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GRIT a hit

April 22, 2013 - Mike Donahey
“Celebrating Rural America Since 1882” is GRIT’S slogan.

With nearly 131 years of history behind the magazine, I figured it had earned a few minutes of attention.

I took some time to go through the November-December 2012 edition during a rare break in the action in the Times-Republican’s newsroom,

For a city-bred boy like yours truly, GRIT is full of useful advice from gardening tips to advice for do-it-yourselfers to Good Samaritan stories. “Vertical Gardens: Produce More in Less Space,” was one article I’ll get back to or pass on. Another was “Practical Wintertime Chicken Care,” which gave handy tips on preparing fowl for winters and below zero temps.

The article was timely — I’ve followed the debate in some Iowa communities who are considering allowing residents to raise chickens in town. I asked my better-half about chickens. Her late parents had farmed for years in northeast Iowa. They started farming well before Rural Electrical Cooperatives brought electricity to rural America. And to their credit, also made it through the Depression — but it wasn’t easy — my late mother-in-law often told of a disease that killed their hogs — and that story frequently brought the iron-willed Norwegian woman to tears.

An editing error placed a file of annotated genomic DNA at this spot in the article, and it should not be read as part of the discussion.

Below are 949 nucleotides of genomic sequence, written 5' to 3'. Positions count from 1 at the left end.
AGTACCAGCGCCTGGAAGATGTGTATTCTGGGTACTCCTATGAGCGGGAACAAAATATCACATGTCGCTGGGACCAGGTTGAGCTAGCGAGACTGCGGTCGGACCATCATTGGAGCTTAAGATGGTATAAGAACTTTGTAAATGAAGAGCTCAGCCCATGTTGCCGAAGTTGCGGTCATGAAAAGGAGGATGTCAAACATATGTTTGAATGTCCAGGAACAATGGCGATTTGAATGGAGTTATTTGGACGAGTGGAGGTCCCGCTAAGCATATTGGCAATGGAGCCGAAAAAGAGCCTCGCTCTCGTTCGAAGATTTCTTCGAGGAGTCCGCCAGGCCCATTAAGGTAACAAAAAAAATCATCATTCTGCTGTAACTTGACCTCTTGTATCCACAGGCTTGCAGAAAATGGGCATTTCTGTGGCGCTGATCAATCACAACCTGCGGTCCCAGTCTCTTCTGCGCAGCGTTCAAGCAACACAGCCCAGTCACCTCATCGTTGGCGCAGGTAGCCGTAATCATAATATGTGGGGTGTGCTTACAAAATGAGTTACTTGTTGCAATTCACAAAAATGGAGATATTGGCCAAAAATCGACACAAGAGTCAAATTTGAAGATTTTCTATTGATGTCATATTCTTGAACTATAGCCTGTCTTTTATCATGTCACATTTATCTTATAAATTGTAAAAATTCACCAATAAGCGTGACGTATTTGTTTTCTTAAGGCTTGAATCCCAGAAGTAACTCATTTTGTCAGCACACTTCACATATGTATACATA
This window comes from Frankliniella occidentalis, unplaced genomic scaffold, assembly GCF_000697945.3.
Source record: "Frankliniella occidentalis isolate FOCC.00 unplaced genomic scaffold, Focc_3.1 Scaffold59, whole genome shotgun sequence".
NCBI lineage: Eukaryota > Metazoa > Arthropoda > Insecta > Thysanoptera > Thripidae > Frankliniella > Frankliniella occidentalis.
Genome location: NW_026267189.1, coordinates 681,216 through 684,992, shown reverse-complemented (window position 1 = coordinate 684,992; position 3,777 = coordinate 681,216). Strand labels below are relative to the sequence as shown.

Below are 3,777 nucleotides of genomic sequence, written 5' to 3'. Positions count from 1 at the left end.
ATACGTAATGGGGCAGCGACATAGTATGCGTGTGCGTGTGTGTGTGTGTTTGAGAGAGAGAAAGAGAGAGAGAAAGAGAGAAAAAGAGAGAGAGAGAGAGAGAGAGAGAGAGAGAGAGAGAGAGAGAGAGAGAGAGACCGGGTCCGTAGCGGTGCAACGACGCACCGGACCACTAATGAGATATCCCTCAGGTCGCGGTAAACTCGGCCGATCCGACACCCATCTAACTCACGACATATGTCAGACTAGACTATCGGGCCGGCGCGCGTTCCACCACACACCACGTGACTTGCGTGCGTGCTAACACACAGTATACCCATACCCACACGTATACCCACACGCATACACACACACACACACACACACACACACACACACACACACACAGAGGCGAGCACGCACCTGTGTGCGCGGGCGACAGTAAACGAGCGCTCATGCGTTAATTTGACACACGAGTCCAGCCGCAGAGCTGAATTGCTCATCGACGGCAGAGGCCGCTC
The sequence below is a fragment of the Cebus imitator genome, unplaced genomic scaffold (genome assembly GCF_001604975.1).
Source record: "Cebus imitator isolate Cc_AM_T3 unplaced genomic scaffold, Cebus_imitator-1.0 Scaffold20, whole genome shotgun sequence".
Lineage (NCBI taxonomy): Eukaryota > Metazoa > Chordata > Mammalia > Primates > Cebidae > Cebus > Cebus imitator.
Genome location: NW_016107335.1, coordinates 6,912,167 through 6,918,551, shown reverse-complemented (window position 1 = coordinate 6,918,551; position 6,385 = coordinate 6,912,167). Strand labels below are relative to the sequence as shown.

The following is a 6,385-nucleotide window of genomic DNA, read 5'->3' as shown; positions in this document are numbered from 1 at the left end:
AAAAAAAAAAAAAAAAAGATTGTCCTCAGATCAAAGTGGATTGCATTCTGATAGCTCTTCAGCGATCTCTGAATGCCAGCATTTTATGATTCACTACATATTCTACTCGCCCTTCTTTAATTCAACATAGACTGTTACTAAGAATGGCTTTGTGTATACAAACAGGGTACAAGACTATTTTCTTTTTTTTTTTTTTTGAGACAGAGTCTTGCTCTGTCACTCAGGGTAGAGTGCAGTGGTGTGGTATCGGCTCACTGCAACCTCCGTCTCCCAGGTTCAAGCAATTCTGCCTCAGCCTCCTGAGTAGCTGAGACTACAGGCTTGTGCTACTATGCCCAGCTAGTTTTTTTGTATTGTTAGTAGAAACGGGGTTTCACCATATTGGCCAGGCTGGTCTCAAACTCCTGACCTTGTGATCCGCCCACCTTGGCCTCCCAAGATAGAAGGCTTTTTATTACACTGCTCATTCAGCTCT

In addition to what my wife told me, I learned from GRIT that “allowing hens to take winter months off in term of laying helps their bodies recharge, and they will have a longer laying life,” according to writer Carolyn Evans-Dean. “Large combs and wattles aren’t idea for below freezing-conditions, but if you take the time to apply a little petroleum jelly chances of frostbite are diminished significantly.”

Finally, “a well-insulated chicken coop and access to sunlight are two factors for keeping your flock safe from harsh winter weather.” I learned the birds are tough. “However, realize that even in cold areas such as South Dakota, chickens can thrive in sheltered, non-heated coops with the windows left open all winter.”

GRIT encourages readers to pass on stories of Good Samaritans, helping hands, paying it forward, and other altruistic deeds. The Good Samaritan involved in each printed article, if known, will receive a five-year subscription to GRIT.



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